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Donors and NGOs: we must change the way we work

Donors and NGOs: we must change the way we work

Our organisations share the same mission: to make the world a better place. One of us works for an international NGO, the other for a funding agency. The organisations that we work for seek to reduce poverty, and in particular our work seeks to enhance the ability of vulnerable populations to adapt to climate change. Our organisations support research, evidence-based policy making and informed, contextualised practice.

We believe values are powerful. Passionate teachers can have a lifelong impact; we can think of a few great ones that made an impression on our lives. Businesses can create new opportunities for economic growth; principled ones can do so while also making the communities within which they work safer, happier and healthier. We believe that our organisations can have a greater impact if we, the people who form them, reflect these values in our personal and professional lives.

Institutional change

Individual and behavioural change is difficult. It took decades of work to reduce smoking. It took almost as long to transition to a society that recycles and composts. Shifting the change from an opt-in behaviour to an opt-out option provides a great opportunity. For example, at one of our offices the lights are always on, even in unused spaces and often after hours. The system requires each individual to decide to turn them off one by one. However, changing this system so that motion detectors turn lights off automatically in unused spaces such as washrooms, and in all spaces after regular working hours, shifts the adjustment from individuals to institutions. While we recognise this change is relatively minor in the grand scheme of global greenhouse gas emissions, we believe – as organisational advocates in the climate change sphere – that we should be meeting these minimum standards.

office work
An empty office with motion sensitive lights. Photo from Flickr.

Low carbon economy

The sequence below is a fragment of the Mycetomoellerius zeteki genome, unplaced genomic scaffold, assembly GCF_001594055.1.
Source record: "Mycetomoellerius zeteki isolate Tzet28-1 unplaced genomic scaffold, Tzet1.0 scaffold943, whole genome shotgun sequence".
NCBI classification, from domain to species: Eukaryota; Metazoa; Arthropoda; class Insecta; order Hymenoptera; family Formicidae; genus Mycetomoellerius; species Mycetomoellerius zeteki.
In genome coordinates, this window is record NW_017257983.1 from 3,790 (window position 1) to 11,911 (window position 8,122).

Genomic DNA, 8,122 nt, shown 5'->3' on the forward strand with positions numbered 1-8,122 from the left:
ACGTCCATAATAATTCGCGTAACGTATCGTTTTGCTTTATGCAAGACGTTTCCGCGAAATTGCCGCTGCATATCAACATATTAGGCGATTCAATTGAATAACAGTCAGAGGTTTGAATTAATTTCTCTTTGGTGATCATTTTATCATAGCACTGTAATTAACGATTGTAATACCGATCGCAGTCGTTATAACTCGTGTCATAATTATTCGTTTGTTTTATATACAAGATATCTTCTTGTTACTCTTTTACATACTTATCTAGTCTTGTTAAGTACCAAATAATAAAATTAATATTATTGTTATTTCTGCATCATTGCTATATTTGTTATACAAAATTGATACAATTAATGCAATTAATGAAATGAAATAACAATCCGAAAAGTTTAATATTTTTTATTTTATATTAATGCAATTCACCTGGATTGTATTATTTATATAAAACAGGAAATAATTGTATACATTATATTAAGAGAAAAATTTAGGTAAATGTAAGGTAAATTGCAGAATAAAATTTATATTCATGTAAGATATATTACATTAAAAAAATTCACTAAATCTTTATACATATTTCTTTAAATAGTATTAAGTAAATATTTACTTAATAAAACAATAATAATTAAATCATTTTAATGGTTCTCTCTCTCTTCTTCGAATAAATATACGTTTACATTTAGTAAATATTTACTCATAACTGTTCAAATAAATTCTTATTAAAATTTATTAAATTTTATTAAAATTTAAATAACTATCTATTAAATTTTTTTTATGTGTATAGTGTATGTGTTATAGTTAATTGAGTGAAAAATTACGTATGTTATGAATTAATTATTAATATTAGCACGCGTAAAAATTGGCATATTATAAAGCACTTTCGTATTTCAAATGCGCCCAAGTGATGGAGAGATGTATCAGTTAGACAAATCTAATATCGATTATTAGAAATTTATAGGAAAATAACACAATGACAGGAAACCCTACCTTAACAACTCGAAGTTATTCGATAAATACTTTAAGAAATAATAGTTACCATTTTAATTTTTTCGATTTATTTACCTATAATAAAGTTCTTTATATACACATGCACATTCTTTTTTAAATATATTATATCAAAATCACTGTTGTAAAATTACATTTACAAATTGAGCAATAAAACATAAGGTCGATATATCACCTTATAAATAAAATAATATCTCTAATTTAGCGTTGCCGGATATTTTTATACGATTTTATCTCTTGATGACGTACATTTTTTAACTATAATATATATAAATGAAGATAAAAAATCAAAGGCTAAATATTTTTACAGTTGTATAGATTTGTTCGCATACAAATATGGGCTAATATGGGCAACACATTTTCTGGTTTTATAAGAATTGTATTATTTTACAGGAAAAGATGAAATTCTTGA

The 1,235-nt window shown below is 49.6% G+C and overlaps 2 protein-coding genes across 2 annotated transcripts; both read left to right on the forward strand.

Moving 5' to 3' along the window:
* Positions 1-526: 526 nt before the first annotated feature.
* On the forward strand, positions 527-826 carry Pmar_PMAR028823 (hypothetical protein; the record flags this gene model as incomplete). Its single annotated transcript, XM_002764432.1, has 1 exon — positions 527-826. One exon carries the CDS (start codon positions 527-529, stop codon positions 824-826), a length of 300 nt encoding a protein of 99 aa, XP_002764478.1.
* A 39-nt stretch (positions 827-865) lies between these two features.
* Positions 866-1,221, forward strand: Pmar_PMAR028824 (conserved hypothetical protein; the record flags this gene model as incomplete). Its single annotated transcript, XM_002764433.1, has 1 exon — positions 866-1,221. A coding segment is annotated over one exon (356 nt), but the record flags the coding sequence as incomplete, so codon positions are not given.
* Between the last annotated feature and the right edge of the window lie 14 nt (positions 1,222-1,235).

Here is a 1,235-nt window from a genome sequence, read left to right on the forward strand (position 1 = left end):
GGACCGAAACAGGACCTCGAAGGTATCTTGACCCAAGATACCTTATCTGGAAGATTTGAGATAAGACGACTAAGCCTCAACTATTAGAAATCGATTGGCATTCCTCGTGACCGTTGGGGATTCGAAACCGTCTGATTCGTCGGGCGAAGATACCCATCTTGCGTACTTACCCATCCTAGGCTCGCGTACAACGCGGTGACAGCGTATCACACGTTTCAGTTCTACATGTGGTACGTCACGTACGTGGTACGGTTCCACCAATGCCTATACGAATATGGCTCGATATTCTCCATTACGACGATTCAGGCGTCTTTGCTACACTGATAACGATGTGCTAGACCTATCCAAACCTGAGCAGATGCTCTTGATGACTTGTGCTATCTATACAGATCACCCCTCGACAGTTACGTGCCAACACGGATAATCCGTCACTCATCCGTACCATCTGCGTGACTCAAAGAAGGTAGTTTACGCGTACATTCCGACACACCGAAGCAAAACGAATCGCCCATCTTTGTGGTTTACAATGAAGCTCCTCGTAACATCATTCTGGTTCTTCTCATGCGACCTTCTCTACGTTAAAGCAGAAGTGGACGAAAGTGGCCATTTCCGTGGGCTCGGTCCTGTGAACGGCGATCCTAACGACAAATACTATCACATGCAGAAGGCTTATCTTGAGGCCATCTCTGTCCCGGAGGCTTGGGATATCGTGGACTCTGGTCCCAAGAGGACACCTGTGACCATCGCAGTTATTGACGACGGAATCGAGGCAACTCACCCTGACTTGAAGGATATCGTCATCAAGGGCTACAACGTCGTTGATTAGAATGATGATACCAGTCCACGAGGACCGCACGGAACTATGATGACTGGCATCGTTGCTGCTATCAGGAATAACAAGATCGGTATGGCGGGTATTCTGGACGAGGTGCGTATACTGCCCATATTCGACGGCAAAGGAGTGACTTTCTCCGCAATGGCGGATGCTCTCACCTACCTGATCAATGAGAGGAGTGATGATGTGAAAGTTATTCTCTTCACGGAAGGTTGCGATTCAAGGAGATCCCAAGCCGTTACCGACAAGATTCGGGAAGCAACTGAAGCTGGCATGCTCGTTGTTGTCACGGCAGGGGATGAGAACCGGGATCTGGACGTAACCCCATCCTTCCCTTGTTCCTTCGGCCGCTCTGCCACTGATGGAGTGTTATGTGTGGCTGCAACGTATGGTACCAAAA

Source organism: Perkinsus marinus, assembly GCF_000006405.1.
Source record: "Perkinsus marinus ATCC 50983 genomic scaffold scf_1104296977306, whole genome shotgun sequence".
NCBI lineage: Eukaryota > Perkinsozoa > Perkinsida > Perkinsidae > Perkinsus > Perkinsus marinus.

Our organisations promote a transition to a low carbon economy. We believe that we should take the lead in doing so. For example, in many countries there are options to purchase 100% of energy from renewable sources. Making this choice not only reduces emissions, but also supports a broader transition to a low carbon economy. Not all choices are this easy. For instance, since the aviation industry runs on fossil fuels, should we continue to pay for our employees to fly business class? Doing so does not signal that we are ready and willing to make changes towards establishing a low carbon economy. Making serious, systematic changes so that our organisations embody the values of a low carbon economy require vision and courage. Not everyone will be happy about these changes.

business work
Business class seats…helping establish a low carbon economy? Photo from Wikimedia.


Some changes communicate our values more vocally than others, and not everyone is always comfortable with those positions. We believe our organisations should have the courage to make these value-based statements. For example, while we do not believe that everyone within the organisation must be vegetarian, we do believe that serving vegetarian food in our cafeterias and catering events with vegetarian meals sends the right message. Similarly, while individuals can make their own choices, we do not think that alcohol at events should be paid for with public or charitable dollars. The changes we make within our organisations will not end world hunger or significantly slow the flooding of deltas due to sea level rises. However, we believe that these courageous value-based statements and organisational choices will contribute to global efforts, strengthen our work and move ourselves toward the global goals we seek and promote.

Walk the talk

There’s a long list of phrases that encapsulate the importance of living values: practise what you preach; actions speak louder than words; well done is better than well said; and if you talk the talk, you have to walk the walk. There is great social value attached to these phrases, and they continue to be widely used. They demonstrate the need for organisations to embody their values. Our organisations seek to promote transformational change, but need to be more transformational themselves. While we speak about the radical shifts that will be required to reduce emissions and adapt to climate change, our own adjustments have been incremental. As we work to support others to change, we must challenge ourselves to change too. Together, that is powerful.

Featured image from Pixabay.

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